Sonic Youth - Rather Ripped
Its sort of hard to imagine the current crop of bands still going strong 25 years after their debut. Can you picture Coldplay in 2022? Or The Kaiser Chiefs in 2028? Or even Orson in 25 years (where they will mostly be in their sixties I should imagine). Can you see these bands still releasing albums of new material in the whizzy exciting twenty-twenties?
Well, Sonic Youth can still manage it, and are at the stage where new records just slip out, with little fanfare. The beauty of their career now is that there is not a whole lot of expectation for them to "better" their previous efforts or to bring out that show-stopping album. This must be quite a nice state of affairs to be in, knowing that you can just produce the music you want to make without the weight of the world on your shoulders, hanging onto every beat, waiting for you to slip up and make a misjudgement. Sonic Youth can just get on with things, making music and, when its ready, release it. A luxury not many bands have in this day and age.
However, that is not say that they live a charmed life, as this is the last record as part of their deal with Geffen. But rather than go out with noise and something avant-garde, they have actually produced something more "listenable" and straight-forward. The album was described by Thurston Moore as "a super song record" containing "rockers and ballads", and this is certainly the case. Opening track Reena starts with a wonderful piece of melodic guitar, mingling and mixing to fine effect. Incinerate is also pretty special, a very "old" sounding track that could have been written at the height of grunge. Its pitter-patter drums give the track a lot of charm, and there is a superb bit about two thirds in where the band seem to forget what track they are playing and just freak out for a bit before getting back to business.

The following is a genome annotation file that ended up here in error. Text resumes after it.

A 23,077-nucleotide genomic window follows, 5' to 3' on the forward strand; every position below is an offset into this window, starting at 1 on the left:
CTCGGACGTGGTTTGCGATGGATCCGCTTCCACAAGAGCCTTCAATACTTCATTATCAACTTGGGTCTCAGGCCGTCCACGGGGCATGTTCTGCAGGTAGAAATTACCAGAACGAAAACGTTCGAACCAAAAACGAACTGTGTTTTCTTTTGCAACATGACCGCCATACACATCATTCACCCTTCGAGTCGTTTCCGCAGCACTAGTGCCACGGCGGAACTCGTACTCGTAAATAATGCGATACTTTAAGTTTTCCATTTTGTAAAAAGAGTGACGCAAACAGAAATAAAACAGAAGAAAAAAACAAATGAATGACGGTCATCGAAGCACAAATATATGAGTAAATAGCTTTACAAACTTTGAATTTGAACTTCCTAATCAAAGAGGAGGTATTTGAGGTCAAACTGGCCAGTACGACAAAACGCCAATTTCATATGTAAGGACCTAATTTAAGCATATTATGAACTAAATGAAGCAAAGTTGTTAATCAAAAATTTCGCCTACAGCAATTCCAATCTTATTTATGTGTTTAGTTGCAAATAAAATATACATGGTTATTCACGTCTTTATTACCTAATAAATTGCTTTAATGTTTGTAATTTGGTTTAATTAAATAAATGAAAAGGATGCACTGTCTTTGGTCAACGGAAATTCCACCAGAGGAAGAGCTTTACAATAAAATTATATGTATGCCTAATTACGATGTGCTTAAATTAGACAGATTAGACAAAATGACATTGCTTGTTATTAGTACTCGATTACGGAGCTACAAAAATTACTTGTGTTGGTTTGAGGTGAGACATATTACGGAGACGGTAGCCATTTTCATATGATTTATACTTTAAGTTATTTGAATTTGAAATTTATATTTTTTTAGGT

Sleeping Around is a rougher track, full of fuzzed up guitars and a hard abrasive bass. What A Waste sees Gordon on vocals, as does Jams Run Free, full of stuttering rhythms and a chiming guitar that echoes the vocal. Album highlight though is Turquoise Boy - it starts small, with an old fashioned guitar set against a piano line, before developing into a piece full of twists and turns and fine ideas. There are few vocals, just some of the best music on this album.
Nothing from here really matches those heights, but it is not without its moments. The Neutral, despite featuring guitar sounds not heard since the eighties, is pretty good, as is Or, more experimental in tone with a tumbling beat and some muted instrumentation providing the backbone for the vocal. The UK release also comes with two "bonus" tracks, which are far more freaky in nature than the rest of the album.
Whilst not the best of their career there are some good songs here. On this album Sonic Youth somehow manage to incorporate styles and themes and sounds that encapsulate their career, taking pieces from all parts of their history. Whilst at times it comes across as a bit of a patchwork quilt, there is much here to show that they may even last another twenty-five years.